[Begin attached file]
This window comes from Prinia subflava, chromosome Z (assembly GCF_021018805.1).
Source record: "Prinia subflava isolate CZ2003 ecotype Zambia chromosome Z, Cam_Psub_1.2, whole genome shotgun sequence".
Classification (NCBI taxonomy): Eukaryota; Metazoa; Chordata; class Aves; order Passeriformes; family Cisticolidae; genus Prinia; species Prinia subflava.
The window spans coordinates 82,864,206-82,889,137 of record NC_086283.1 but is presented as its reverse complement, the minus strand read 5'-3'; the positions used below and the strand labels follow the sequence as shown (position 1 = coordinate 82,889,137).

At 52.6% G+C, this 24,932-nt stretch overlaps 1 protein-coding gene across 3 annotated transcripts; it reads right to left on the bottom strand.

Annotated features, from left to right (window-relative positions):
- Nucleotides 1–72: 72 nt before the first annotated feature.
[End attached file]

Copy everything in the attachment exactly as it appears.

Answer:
This window comes from Prinia subflava, chromosome Z (assembly GCF_021018805.1).
Source record: "Prinia subflava isolate CZ2003 ecotype Zambia chromosome Z, Cam_Psub_1.2, whole genome shotgun sequence".
Classification (NCBI taxonomy): Eukaryota; Metazoa; Chordata; class Aves; order Passeriformes; family Cisticolidae; genus Prinia; species Prinia subflava.
The window spans coordinates 82,864,206-82,889,137 of record NC_086283.1 but is presented as its reverse complement, the minus strand read 5'-3'; the positions used below and the strand labels follow the sequence as shown (position 1 = coordinate 82,889,137).

At 52.6% G+C, this 24,932-nt stretch overlaps 1 protein-coding gene across 3 annotated transcripts; it reads right to left on the bottom strand.

Annotated features, from left to right (window-relative positions):
- Nucleotides 1–72: 72 nt before the first annotated feature.